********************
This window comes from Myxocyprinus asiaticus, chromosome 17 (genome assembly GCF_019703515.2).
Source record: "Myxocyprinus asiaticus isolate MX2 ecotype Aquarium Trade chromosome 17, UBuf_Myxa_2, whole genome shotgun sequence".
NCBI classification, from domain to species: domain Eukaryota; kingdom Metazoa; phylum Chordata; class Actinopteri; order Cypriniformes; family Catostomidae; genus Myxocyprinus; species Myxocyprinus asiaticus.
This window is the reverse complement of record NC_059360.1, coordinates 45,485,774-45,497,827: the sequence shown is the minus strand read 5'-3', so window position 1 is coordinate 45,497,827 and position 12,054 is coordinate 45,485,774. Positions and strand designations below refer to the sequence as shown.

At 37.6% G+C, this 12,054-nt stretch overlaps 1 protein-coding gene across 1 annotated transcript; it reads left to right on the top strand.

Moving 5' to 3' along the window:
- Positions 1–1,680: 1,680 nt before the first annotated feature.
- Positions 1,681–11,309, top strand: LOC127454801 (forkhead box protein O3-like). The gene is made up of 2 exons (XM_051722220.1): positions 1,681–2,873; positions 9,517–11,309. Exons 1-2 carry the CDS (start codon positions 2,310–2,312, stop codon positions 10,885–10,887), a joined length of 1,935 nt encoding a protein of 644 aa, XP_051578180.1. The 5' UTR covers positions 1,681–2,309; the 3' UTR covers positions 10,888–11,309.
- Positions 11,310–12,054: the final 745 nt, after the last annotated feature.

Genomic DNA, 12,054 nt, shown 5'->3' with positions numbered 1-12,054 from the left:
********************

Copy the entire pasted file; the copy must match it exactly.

This window comes from Myxocyprinus asiaticus, chromosome 17 (genome assembly GCF_019703515.2).
Source record: "Myxocyprinus asiaticus isolate MX2 ecotype Aquarium Trade chromosome 17, UBuf_Myxa_2, whole genome shotgun sequence".
NCBI classification, from domain to species: domain Eukaryota; kingdom Metazoa; phylum Chordata; class Actinopteri; order Cypriniformes; family Catostomidae; genus Myxocyprinus; species Myxocyprinus asiaticus.
This window is the reverse complement of record NC_059360.1, coordinates 45,485,774-45,497,827: the sequence shown is the minus strand read 5'-3', so window position 1 is coordinate 45,497,827 and position 12,054 is coordinate 45,485,774. Positions and strand designations below refer to the sequence as shown.

At 37.6% G+C, this 12,054-nt stretch overlaps 1 protein-coding gene across 1 annotated transcript; it reads left to right on the top strand.

Moving 5' to 3' along the window:
- Positions 1–1,680: 1,680 nt before the first annotated feature.
- Positions 1,681–11,309, top strand: LOC127454801 (forkhead box protein O3-like). The gene is made up of 2 exons (XM_051722220.1): positions 1,681–2,873; positions 9,517–11,309. Exons 1-2 carry the CDS (start codon positions 2,310–2,312, stop codon positions 10,885–10,887), a joined length of 1,935 nt encoding a protein of 644 aa, XP_051578180.1. The 5' UTR covers positions 1,681–2,309; the 3' UTR covers positions 10,888–11,309.
- Positions 11,310–12,054: the final 745 nt, after the last annotated feature.

Genomic DNA, 12,054 nt, shown 5'->3' with positions numbered 1-12,054 from the left: